The 4 Kinds of Relationships Readers Have with Books

Wallace Yovetich

Staff Writer

Wallace Yovetich grew up in a home where reading was preferred to TV, playing outside was actually fun, and she was thrilled when her older brothers weren’t home so she could have a turn on the Atari. Now-a-days she watches a bit more TV, and considers sitting on the porch swing (with her laptop) “playing outside”. She still thinks reading is preferable to most things, though she’d really like to find out where her mom put that old Atari (Frogger addicts die hard). She runs a series of Read-a-Longs throughout the year (as well as posting fun bookish tidbits throughout the week) on her blog, Unputdownables. After teaching for seven years, Wallace is now an aspiring writer. Blog: Unputdownables Twitter: @WallaceYovetich

Image source: Kate Gabrielle of Flapper Doodle

People think I’m ridiculous when I tell them I have certain relationships with books, and that those relationships dictate how I read those books.

Why don’t you just finish one book before you pick up another?

That book was terrible, how could you finish that one and not this one? And how could you LIKE it?

And so on. I can’t finish a book until I’m in a relationship with it. If I’m not feeling a connection to the book, one of the characters/the setting/something about the plot, I’m going to put it into rotation (and eventually back on the shelf if it doesn’t step up). However, if I find one thing, one thing, about a book that bonds me to it – I won’t let it go. But this happens so rarely that it seems to those around me that I am constantly not committing to one book… and this would be the truth.

So, I’m left to wonder. Are our relationships with books similar to relationships with people? I look around and can’t help but think there might be something to this…

Surfacey Relationship People

These are the people who know a LOT of other people and are “great” friends with them all. Ask them something deep or quite personal about one of those dear friends and they will often not have the answer. These people don’t tend to have a lot of time for reading, they are too busy socializing (and by socializing I mean hanging out with Honey Boo Boo and Kim Kardashian too). Ask them who David Foster Wallace is and they probably won’t have the answer either… Sophie Kinsella and Dan Brown? Probably…. they’re reading one of their books over the summer. The entire summer.

Serial Monogamists

These are the people who jump from long-term romantic relationship to long-term romantic relationship. They also jump from one long book to the next. The book they are reading is usually a project, usually on their nightstands for some time, and usually something “important.” They don’t give up (they wouldn’t dream of it), and when they know it’s coming close to the ending, they’ve already researched and planned which book will be next on the nightstand. No empty nightstands (or beds) for these people.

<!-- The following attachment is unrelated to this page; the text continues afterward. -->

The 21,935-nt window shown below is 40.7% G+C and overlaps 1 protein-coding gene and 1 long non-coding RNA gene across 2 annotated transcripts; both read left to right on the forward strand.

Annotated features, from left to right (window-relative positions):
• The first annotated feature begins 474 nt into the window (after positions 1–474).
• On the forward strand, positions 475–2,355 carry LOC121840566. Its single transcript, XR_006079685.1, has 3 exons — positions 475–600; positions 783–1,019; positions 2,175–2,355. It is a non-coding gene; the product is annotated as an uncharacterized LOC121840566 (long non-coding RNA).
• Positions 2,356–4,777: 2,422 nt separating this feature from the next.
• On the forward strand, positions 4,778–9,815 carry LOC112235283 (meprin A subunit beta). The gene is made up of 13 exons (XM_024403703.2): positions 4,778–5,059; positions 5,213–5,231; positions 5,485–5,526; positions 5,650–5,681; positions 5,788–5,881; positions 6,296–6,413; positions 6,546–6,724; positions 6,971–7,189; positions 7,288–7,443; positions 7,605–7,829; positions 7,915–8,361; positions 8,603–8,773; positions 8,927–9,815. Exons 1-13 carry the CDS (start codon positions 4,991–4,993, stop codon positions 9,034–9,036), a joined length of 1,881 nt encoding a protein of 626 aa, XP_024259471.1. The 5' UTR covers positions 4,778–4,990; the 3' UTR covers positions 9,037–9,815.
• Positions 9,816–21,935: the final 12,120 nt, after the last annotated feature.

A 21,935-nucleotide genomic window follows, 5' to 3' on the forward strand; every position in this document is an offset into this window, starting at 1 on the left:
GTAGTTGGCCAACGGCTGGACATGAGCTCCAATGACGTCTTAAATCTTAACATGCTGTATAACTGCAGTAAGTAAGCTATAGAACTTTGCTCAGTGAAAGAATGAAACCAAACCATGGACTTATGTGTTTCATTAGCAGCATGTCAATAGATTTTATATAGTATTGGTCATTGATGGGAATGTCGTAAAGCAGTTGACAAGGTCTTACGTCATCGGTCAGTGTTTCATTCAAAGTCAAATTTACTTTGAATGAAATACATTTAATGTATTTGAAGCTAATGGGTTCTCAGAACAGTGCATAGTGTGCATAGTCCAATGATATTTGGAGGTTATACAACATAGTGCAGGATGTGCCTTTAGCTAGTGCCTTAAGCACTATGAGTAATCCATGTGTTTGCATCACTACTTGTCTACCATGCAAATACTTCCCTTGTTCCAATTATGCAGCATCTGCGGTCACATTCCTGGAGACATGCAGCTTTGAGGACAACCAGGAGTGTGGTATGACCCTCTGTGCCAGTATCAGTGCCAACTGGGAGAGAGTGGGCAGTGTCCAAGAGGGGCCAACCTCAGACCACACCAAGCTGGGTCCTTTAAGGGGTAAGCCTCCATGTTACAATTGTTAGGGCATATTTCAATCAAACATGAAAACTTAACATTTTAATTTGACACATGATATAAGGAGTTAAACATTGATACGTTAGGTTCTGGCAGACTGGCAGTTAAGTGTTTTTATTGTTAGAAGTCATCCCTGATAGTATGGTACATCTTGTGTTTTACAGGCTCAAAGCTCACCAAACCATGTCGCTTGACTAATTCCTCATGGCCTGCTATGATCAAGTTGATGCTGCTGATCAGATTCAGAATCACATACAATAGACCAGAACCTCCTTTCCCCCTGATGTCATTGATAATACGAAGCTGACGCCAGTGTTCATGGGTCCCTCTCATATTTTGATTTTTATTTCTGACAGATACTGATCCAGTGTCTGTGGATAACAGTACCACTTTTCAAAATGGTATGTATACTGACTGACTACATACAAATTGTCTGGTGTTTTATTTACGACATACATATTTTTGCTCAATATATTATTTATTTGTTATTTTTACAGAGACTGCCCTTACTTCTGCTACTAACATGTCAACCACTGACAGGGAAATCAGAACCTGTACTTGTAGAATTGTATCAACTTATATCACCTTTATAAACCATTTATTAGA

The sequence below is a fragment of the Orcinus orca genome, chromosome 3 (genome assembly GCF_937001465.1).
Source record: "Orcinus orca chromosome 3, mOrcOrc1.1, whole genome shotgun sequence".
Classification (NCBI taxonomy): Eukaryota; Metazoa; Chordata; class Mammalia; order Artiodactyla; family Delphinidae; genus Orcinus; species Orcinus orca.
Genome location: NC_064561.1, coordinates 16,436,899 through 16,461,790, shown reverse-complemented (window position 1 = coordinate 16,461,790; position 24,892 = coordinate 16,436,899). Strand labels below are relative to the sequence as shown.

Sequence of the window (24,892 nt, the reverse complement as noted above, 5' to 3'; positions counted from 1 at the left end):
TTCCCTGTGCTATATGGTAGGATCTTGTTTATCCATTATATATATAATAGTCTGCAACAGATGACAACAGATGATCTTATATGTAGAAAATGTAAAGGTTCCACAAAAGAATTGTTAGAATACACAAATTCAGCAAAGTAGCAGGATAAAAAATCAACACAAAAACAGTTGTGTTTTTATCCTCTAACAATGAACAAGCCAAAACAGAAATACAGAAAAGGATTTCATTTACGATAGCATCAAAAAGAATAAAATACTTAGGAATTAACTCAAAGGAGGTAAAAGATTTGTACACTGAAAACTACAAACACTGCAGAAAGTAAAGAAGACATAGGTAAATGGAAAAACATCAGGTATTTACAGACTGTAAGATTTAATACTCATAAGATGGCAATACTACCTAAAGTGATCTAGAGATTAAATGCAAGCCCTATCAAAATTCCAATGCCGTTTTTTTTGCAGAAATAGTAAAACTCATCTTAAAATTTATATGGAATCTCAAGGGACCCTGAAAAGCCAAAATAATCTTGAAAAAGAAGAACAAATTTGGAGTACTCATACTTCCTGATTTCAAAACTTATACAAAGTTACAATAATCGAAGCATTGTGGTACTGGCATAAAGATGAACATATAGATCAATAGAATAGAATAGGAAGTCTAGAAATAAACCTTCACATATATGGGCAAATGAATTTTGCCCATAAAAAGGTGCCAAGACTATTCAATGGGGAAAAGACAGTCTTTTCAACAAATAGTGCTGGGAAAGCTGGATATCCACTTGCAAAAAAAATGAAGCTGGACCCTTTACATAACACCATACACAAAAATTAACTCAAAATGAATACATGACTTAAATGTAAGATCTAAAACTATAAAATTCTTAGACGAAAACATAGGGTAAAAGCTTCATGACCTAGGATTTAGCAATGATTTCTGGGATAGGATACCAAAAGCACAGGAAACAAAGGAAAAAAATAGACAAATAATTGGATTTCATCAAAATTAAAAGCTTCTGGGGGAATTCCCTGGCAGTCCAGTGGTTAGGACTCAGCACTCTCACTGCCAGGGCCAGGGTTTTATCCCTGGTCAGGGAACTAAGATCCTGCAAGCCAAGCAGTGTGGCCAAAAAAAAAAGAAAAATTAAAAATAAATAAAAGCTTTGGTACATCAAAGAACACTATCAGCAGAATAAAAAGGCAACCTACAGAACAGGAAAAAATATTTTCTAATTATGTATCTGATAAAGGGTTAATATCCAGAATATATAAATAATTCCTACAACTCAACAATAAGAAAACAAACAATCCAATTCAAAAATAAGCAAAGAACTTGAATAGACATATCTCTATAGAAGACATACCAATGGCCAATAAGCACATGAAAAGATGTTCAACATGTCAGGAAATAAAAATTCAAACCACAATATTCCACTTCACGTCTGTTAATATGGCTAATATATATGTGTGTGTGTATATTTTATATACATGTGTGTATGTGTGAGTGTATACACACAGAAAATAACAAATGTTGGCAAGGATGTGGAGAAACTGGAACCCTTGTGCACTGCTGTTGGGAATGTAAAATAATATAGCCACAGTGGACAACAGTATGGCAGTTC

Committed People

These are the people who are in committed long-term relationships and probably have a few kids. They’ve settled down, they’ve got their groove. They know which books they like and they stick with them, why change? And if something new is introduced to their palate, they’ll eventually (when they have time) try to juggle it in and then feel ecstatic that they have something new and fresh in their lives. Did you know about this?! They’ll exclaim to their friends who have more time on their hands than they do. Yes, those friends will answer, it came out eight months ago and the entire Internet/Night Show Circuit/Bestseller Lists was blowing up about it. (Rinse and repeat eight months later.)

Commitment Phobic People

These are the people who don’t tend to like everyone they meet. They date sporadically because most people don’t entice them, but they have a series of crushes to get them through day-to-day life. Then, randomly they’ll meet someone and be hooked. Same goes for books, these are the people who start books and stop them like other people use chewing gum. Sometimes they come back to try them again – see if they’re a better fit, and then move on again. Then one day they find something that hooks them and doesn’t let them go and they can’t-stop-reading. Once that book is done they look wildly around for another to make them feel as wonderful as the last, but we all know they’ll get back into the cycle of reading a few pages of one, then a few pages of another…


Because these statements are statistically tested, there is no reason to argue with them. They are black and white and as solid of assessments as can be in the book reading world. Of course, there are no other types of readers (or relationships) and every single person fits precisely into one of the above categories. However, if we were to imagine that these previous statements weren’t true, and/or that this piece is entirely sarcastic, what types of readers and relationships have I missed exploring? Write your own Type of Relationship and synopsis below…


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